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Monday, April 20, 2015

The Public Choice of Harassing Free-Range Families

State officials are following the incentives voters created

Over at Cato@Liberty, Walter Olsen has dinged Montgomery County, Maryland, police and Child Protective Services for (once again) clashing with “free-range” parents Danielle and Alexander Meitiv and detaining their children Rafi (age 10) and Dvora (6).

This time, the cops held the Meitiv children for several hours after a tipster reported that they were walking home alone from a nearby park. CPS is now (again) investigating the parents for neglect.

Pundit and public reaction to the news have been sharply critical of county officials. WaPo local columnist Petula Dvorak points out that childhood development experts considered the Meitiv kids’ independence to be healthy just one generation ago. Bloomberg columnist Megan McArdle notes that “those of us over 30 recall [that independence] as a normal part of childhood,” and message boards are blowing up with people haranguing the police and CPS.

Those reactions are a replay of the response to the first clash between county officials and the Meitivs last year. Many of the current comments include the subtext, “Why did the cops and CPS do this again?”

I doubt the police and CPS “have it in for” the Meitivs, nor are the officials “dummies” who “didn’t learn last time.” Rather, they’re simply obeying the larger incentives that the public has given them. Voters shouldn’t bash them for doing what, essentially, we’ve demanded.

As we well know, public officials aren’t motivated solely by altruistic concern for the public good. Rather, public employees have private motivations just like private workers, including desires to keep and advance in their jobs, earn a decent living, and have a pleasant workplace. That doesn’t mean they have no concern for the public good, but rather – just like private workers – government employees’ behavior is shaped both by self-interest and personal morality. This understanding is the foundation of Public Choice theory.

Now consider again the Montgomery County 911 dispatcher who received the tipster’s call, and the police officers who investigated it. The tipster gave the dispatcher clear reason to call the police; not doing so would have been a dereliction of duty that could have jeopardized her job.

The police officers probably quickly realized that the children were in no danger, but they had to wonder what would happen to them if they were wrong. After all, there are plenty of examples of cops exercising discretion, with tragic consequences. Montgomery County police had to wonder, “How would it look to the public if we did nothing and these children were hit by a car, or it’s discovered that their parents are horribly negligent?”

Rational self-interest dictated that they detain the kids and call on CPS to investigate — not to mention take some time to figure out exactly how to handle the matter. (Such considerations also underlie many of the troubling examples of police use of force.)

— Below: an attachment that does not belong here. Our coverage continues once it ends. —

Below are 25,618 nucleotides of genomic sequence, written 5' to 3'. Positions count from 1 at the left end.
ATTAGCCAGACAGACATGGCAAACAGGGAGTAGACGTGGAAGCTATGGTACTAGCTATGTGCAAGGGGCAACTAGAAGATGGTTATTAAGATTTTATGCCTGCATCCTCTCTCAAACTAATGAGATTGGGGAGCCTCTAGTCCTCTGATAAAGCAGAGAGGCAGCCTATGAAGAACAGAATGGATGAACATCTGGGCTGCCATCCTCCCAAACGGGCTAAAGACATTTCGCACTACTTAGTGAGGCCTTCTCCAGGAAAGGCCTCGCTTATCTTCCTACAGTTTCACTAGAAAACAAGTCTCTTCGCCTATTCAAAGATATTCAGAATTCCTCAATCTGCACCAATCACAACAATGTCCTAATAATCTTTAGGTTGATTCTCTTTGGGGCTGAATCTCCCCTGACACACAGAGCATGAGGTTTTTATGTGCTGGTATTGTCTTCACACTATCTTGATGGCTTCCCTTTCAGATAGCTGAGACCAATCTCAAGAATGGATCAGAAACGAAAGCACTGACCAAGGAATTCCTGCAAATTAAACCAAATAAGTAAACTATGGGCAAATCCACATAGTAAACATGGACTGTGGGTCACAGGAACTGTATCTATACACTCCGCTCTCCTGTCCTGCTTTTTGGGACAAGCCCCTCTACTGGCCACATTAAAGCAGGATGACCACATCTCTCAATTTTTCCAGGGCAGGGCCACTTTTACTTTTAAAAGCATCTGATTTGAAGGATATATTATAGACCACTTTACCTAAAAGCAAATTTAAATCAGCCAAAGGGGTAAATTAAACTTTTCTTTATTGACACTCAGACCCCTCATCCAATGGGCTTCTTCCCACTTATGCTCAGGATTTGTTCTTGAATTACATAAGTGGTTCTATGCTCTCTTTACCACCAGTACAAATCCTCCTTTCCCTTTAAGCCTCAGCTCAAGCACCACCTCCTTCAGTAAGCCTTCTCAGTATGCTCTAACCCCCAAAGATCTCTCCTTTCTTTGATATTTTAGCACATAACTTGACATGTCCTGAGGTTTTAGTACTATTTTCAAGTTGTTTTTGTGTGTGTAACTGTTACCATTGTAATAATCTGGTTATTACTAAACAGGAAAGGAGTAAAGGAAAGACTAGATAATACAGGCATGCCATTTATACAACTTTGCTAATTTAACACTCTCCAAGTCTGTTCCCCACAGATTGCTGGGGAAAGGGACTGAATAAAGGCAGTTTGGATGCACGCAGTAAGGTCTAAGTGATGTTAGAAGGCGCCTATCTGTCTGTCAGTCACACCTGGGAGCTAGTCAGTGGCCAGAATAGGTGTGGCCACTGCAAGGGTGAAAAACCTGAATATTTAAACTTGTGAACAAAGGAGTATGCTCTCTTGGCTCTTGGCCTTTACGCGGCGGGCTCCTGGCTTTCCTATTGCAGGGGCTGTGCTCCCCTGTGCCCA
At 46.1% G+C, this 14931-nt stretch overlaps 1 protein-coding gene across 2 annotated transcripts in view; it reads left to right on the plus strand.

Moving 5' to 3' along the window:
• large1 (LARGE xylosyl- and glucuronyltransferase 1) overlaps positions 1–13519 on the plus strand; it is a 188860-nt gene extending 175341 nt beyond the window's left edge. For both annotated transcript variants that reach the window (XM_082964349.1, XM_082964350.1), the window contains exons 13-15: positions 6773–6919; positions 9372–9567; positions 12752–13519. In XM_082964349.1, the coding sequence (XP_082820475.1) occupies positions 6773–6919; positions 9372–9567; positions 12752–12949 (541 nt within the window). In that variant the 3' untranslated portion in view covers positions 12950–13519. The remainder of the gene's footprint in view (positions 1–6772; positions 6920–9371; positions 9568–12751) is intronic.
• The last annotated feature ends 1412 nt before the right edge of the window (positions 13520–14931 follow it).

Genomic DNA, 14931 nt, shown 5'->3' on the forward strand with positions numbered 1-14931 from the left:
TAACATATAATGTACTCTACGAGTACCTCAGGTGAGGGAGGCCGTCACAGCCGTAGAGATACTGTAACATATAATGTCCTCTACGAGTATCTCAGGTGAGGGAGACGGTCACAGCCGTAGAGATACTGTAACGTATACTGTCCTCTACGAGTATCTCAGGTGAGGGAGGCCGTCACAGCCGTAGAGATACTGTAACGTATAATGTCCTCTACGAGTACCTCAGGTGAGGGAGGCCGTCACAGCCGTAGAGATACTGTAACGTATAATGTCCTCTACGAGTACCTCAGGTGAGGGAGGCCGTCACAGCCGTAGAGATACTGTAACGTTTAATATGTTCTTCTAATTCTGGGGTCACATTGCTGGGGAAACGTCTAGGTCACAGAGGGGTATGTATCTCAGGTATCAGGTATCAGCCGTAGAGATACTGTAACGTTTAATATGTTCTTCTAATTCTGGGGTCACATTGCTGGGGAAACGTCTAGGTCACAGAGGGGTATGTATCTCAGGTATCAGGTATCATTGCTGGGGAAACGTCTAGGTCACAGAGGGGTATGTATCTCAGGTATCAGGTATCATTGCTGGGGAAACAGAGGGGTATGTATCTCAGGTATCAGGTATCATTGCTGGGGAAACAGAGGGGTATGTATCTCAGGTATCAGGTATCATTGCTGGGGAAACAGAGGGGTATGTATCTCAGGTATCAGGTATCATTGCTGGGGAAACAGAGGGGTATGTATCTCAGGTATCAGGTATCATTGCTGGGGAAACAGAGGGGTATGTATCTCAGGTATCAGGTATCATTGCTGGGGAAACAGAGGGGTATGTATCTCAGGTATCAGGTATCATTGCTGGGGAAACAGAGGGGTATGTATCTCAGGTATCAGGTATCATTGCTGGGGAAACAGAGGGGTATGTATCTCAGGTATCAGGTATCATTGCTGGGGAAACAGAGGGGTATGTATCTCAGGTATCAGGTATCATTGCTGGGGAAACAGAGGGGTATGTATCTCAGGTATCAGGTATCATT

Each step of the way, officials did exactly what they were expected to do, with absurd results. So why do we give government agents such incentives?

Part of the problem is public misperception of risk, thinking that the world is far more dangerous for children than it really is and that children are far less capable of avoiding danger than they really are.

Part of the reason is desiring to avoid Type II errors at all cost; we’d rather investigate (and penalize) a lot of cases of non-neglect than fail to identify a single case of real neglect, even though the false investigations and groundless penalties harm people.

And part of the reason is “competitive parenting”: the en vogue desire to demonstrate one’s superiority as a parent (or just a caring person) by minimizing risk and providing advantages to children, no matter how small or how costly. We all know these folks; even a government PSA lampoons them.

Combine those cognitive biases with public choice dynamics, and the result is police detaining children for walking home from a nearby park, or suspending children for chewing Pop-tarts into the shape of a gun, or whatever government/child/risk incident makes the news one day, is forgotten the next, and then repeated the following day.

Those dynamics likely tell us what will likely result from the latest Meitiv incident. Public officials will defend their actions (which protects them), but will assess only a token penalty against the Meitivs (which will hopefully quiet the firestorm). Everything will blow over, for now.

But since the incentives haven’t changed for the government, and the Meitivs have an interest in allowing their children to free-range (and other parents may too), what will happen the next time police and CPS are called? Public Choice gives us good reason to think that, despite public outcry, we’ll keep seeing these stories.

A version of this post was first published at the Maryland Public Policy Institute. Learn more about promoting free enterprise, limited government, and civil society in Maryland at

  • Thomas A. Firey is a Maryland Public Policy Institute senior fellow, and also is managing editor of Regulation magazine, the Cato Institute's quarterly review of business in government.